Study Sheds More Light On Behavior Of Early Pancreas Cells

Different cells in our pancreas play crucial roles in regulating our blood sugar

Neurogenin 3 (NEUROG3) is the name of a gene found in pancreatic cells. The mutated form of it may cause diabetes. Its behaviour and dynamics have remained a mystery, particularly in the context of human development, because it is only active for a brief period of time during the pancreas' growth.

In order to comprehend the gene, scientists from the Max Planck Institute of Molecular Cell Biology and Genetics (MPI-CBG) in Dresden, Germany, and Novo Nordisk Foundation at the University of Copenhagen, Denmark, used a unique technique to observe the gene's activity as well as the protein it generates in human pancreas cells. An approach was created by the researchers to link the dynamic. This will contribute to a better understanding of how the hormone-producing cells of the pancreas develop and could pave the way to produce more of these cells for therapeutic purposes, such as the production and transplantation of these cells to patients suffering from diabetes. The different cells in the pancreas control our blood sugar, such as beta cells that make insulin. Insulin helps lower our blood sugar. If these cells stop working or die, we can get sick with diabetes.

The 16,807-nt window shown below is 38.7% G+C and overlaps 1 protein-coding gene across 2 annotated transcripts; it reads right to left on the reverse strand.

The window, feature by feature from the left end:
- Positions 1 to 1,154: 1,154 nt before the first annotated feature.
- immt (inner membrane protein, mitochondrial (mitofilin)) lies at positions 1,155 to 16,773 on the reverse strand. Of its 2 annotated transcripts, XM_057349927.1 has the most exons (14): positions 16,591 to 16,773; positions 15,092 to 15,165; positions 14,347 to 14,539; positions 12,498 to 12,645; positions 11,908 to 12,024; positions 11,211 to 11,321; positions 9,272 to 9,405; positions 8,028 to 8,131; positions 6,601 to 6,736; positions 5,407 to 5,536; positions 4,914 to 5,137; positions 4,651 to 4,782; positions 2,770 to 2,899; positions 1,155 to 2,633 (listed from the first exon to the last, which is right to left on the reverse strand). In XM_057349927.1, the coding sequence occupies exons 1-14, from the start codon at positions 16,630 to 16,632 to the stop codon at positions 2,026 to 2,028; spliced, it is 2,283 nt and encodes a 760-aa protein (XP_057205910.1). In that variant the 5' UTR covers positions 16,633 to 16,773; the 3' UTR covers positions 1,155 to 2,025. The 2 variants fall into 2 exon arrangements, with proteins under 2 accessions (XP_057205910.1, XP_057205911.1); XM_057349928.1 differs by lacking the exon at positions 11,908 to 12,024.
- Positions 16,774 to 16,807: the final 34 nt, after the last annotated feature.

When our body is growing, all these special cells come from a single cell type in the pancreas, which is called a pancreatic endocrine progenitor. This cell uses a gene called NEUROG3 for a short time to do its job. The research group of Anne Grapin-Botton, managing director at the MPI-CBG in Dresden, together with colleagues from the Novo Nordisk Foundation at the University of Copenhagen, set out to learn more about these special cells in the pancreas that use the gene NEUROG3 and to see how this gene behaves in single cells. “We used special tags to see NEUROG3 in these cells and watched how they move using a long-term live imaging method that generated videos,” explains Belin Selcen Beydag-Tasöz, the first author of the study, and continues: “By looking at flat 2D and 3D models of human pancreas growth, we found out that the levels of the NEUROG3 gene were different in different cells. Some cells had a lot of this gene, and some had a little. Surprisingly, despite this heterogeneity, all the cells that had detectable NEUROG3 formed cells producing hormones. Another surprising result was that NEUROG3 works about two times slower in humans than in mice, meaning it takes more time for the gene to do its job in humans compared to mice.”The researchers used the long-term live imaging method to see a process normally hidden in the mother’s womb. The brightness of the cells helped them combine the gene activity with how the cells were behaving. Using this method, the research team learned that another gene called KLK12 has a role in making cells move to start forming islets of Langerhans when the NEUROG3 gene starts working. Anne Grapin-Botton, who supervised the study, summarizes: “The cell culture systems we developed to understand how cells in human fetuses form organs are starting to bear fruit. In our study, we've learned a lot more about how certain genes activity during fetal development can lead to diabetes later in life. The results show that when producing endocrine cells for future therapeutic applications based on the transplantation of these cells into diabetic patients, there is some flexibility in the control of NEUROG3.” (ANI)

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